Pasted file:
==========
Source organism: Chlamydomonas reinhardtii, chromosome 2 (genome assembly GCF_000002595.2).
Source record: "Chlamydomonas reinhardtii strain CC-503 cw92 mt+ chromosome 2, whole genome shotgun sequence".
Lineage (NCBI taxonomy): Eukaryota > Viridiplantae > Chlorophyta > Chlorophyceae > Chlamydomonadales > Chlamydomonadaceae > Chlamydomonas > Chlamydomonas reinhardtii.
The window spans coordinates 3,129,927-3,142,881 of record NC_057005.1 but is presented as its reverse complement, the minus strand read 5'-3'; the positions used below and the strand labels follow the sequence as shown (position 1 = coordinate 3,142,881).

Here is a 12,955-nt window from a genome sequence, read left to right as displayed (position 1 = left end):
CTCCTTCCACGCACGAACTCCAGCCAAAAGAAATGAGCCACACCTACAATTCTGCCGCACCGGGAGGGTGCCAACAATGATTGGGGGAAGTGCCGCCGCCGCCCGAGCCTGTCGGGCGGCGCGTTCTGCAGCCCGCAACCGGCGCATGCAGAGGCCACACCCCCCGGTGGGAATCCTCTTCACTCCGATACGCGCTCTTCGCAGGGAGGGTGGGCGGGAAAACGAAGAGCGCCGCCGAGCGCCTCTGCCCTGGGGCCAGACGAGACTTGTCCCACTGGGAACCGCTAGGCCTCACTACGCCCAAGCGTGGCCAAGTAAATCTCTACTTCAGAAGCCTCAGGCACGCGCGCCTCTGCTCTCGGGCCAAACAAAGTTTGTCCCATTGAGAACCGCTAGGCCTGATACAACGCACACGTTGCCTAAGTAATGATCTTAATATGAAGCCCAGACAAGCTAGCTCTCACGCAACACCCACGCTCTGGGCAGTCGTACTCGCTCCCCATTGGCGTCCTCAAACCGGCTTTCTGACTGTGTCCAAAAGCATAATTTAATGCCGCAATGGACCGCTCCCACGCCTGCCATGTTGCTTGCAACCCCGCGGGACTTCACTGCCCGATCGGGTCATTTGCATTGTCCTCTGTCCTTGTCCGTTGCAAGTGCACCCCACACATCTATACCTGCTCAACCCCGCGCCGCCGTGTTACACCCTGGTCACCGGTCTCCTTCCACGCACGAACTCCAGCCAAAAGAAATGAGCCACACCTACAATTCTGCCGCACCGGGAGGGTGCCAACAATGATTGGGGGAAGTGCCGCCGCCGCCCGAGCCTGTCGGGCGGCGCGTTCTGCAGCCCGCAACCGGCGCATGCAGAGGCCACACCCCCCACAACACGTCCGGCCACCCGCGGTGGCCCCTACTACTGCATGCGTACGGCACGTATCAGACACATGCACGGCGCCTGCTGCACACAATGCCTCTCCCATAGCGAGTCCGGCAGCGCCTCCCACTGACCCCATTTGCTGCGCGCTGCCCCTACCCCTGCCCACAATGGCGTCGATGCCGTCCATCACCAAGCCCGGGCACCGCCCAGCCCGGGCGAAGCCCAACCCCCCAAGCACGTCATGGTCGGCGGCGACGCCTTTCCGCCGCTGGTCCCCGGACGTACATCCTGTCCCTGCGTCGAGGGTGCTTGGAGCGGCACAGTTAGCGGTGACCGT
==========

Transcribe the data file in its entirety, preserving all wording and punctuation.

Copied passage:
Source organism: Chlamydomonas reinhardtii, chromosome 2 (genome assembly GCF_000002595.2).
Source record: "Chlamydomonas reinhardtii strain CC-503 cw92 mt+ chromosome 2, whole genome shotgun sequence".
Lineage (NCBI taxonomy): Eukaryota > Viridiplantae > Chlorophyta > Chlorophyceae > Chlamydomonadales > Chlamydomonadaceae > Chlamydomonas > Chlamydomonas reinhardtii.
The window spans coordinates 3,129,927-3,142,881 of record NC_057005.1 but is presented as its reverse complement, the minus strand read 5'-3'; the positions used below and the strand labels follow the sequence as shown (position 1 = coordinate 3,142,881).

Here is a 12,955-nt window from a genome sequence, read left to right as displayed (position 1 = left end):
CTCCTTCCACGCACGAACTCCAGCCAAAAGAAATGAGCCACACCTACAATTCTGCCGCACCGGGAGGGTGCCAACAATGATTGGGGGAAGTGCCGCCGCCGCCCGAGCCTGTCGGGCGGCGCGTTCTGCAGCCCGCAACCGGCGCATGCAGAGGCCACACCCCCCGGTGGGAATCCTCTTCACTCCGATACGCGCTCTTCGCAGGGAGGGTGGGCGGGAAAACGAAGAGCGCCGCCGAGCGCCTCTGCCCTGGGGCCAGACGAGACTTGTCCCACTGGGAACCGCTAGGCCTCACTACGCCCAAGCGTGGCCAAGTAAATCTCTACTTCAGAAGCCTCAGGCACGCGCGCCTCTGCTCTCGGGCCAAACAAAGTTTGTCCCATTGAGAACCGCTAGGCCTGATACAACGCACACGTTGCCTAAGTAATGATCTTAATATGAAGCCCAGACAAGCTAGCTCTCACGCAACACCCACGCTCTGGGCAGTCGTACTCGCTCCCCATTGGCGTCCTCAAACCGGCTTTCTGACTGTGTCCAAAAGCATAATTTAATGCCGCAATGGACCGCTCCCACGCCTGCCATGTTGCTTGCAACCCCGCGGGACTTCACTGCCCGATCGGGTCATTTGCATTGTCCTCTGTCCTTGTCCGTTGCAAGTGCACCCCACACATCTATACCTGCTCAACCCCGCGCCGCCGTGTTACACCCTGGTCACCGGTCTCCTTCCACGCACGAACTCCAGCCAAAAGAAATGAGCCACACCTACAATTCTGCCGCACCGGGAGGGTGCCAACAATGATTGGGGGAAGTGCCGCCGCCGCCCGAGCCTGTCGGGCGGCGCGTTCTGCAGCCCGCAACCGGCGCATGCAGAGGCCACACCCCCCACAACACGTCCGGCCACCCGCGGTGGCCCCTACTACTGCATGCGTACGGCACGTATCAGACACATGCACGGCGCCTGCTGCACACAATGCCTCTCCCATAGCGAGTCCGGCAGCGCCTCCCACTGACCCCATTTGCTGCGCGCTGCCCCTACCCCTGCCCACAATGGCGTCGATGCCGTCCATCACCAAGCCCGGGCACCGCCCAGCCCGGGCGAAGCCCAACCCCCCAAGCACGTCATGGTCGGCGGCGACGCCTTTCCGCCGCTGGTCCCCGGACGTACATCCTGTCCCTGCGTCGAGGGTGCTTGGAGCGGCACAGTTAGCGGTGACCGT